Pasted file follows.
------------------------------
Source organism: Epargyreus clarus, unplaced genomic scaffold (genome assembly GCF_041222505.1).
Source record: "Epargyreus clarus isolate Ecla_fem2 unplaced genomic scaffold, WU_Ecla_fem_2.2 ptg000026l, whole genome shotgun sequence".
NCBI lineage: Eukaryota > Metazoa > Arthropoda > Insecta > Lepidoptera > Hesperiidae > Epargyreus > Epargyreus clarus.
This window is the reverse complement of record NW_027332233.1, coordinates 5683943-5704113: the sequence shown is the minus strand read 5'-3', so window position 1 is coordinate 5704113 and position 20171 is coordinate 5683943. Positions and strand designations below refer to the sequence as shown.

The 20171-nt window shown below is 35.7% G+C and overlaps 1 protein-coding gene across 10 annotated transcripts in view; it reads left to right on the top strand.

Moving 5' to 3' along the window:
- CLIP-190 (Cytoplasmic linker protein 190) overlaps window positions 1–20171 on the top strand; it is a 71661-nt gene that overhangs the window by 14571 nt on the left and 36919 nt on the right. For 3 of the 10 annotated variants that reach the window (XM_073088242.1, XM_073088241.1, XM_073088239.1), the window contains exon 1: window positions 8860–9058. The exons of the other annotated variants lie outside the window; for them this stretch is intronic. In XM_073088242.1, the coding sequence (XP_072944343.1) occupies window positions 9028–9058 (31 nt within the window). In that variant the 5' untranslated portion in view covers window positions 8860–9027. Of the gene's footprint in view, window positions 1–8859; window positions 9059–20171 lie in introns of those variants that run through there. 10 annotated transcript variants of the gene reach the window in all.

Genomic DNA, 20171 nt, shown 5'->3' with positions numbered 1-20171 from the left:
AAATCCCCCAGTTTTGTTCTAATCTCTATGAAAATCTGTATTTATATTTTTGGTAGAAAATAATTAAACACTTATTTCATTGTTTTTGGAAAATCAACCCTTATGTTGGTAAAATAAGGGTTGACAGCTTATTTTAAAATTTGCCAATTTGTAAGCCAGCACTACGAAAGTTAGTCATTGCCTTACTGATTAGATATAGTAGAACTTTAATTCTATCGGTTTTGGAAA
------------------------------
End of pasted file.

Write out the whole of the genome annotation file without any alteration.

Source organism: Epargyreus clarus, unplaced genomic scaffold (genome assembly GCF_041222505.1).
Source record: "Epargyreus clarus isolate Ecla_fem2 unplaced genomic scaffold, WU_Ecla_fem_2.2 ptg000026l, whole genome shotgun sequence".
NCBI lineage: Eukaryota > Metazoa > Arthropoda > Insecta > Lepidoptera > Hesperiidae > Epargyreus > Epargyreus clarus.
This window is the reverse complement of record NW_027332233.1, coordinates 5683943-5704113: the sequence shown is the minus strand read 5'-3', so window position 1 is coordinate 5704113 and position 20171 is coordinate 5683943. Positions and strand designations below refer to the sequence as shown.

The 20171-nt window shown below is 35.7% G+C and overlaps 1 protein-coding gene across 10 annotated transcripts in view; it reads left to right on the top strand.

Moving 5' to 3' along the window:
- CLIP-190 (Cytoplasmic linker protein 190) overlaps window positions 1–20171 on the top strand; it is a 71661-nt gene that overhangs the window by 14571 nt on the left and 36919 nt on the right. For 3 of the 10 annotated variants that reach the window (XM_073088242.1, XM_073088241.1, XM_073088239.1), the window contains exon 1: window positions 8860–9058. The exons of the other annotated variants lie outside the window; for them this stretch is intronic. In XM_073088242.1, the coding sequence (XP_072944343.1) occupies window positions 9028–9058 (31 nt within the window). In that variant the 5' untranslated portion in view covers window positions 8860–9027. Of the gene's footprint in view, window positions 1–8859; window positions 9059–20171 lie in introns of those variants that run through there. 10 annotated transcript variants of the gene reach the window in all.

Genomic DNA, 20171 nt, shown 5'->3' with positions numbered 1-20171 from the left:
AAATCCCCCAGTTTTGTTCTAATCTCTATGAAAATCTGTATTTATATTTTTGGTAGAAAATAATTAAACACTTATTTCATTGTTTTTGGAAAATCAACCCTTATGTTGGTAAAATAAGGGTTGACAGCTTATTTTAAAATTTGCCAATTTGTAAGCCAGCACTACGAAAGTTAGTCATTGCCTTACTGATTAGATATAGTAGAACTTTAATTCTATCGGTTTTGGAAA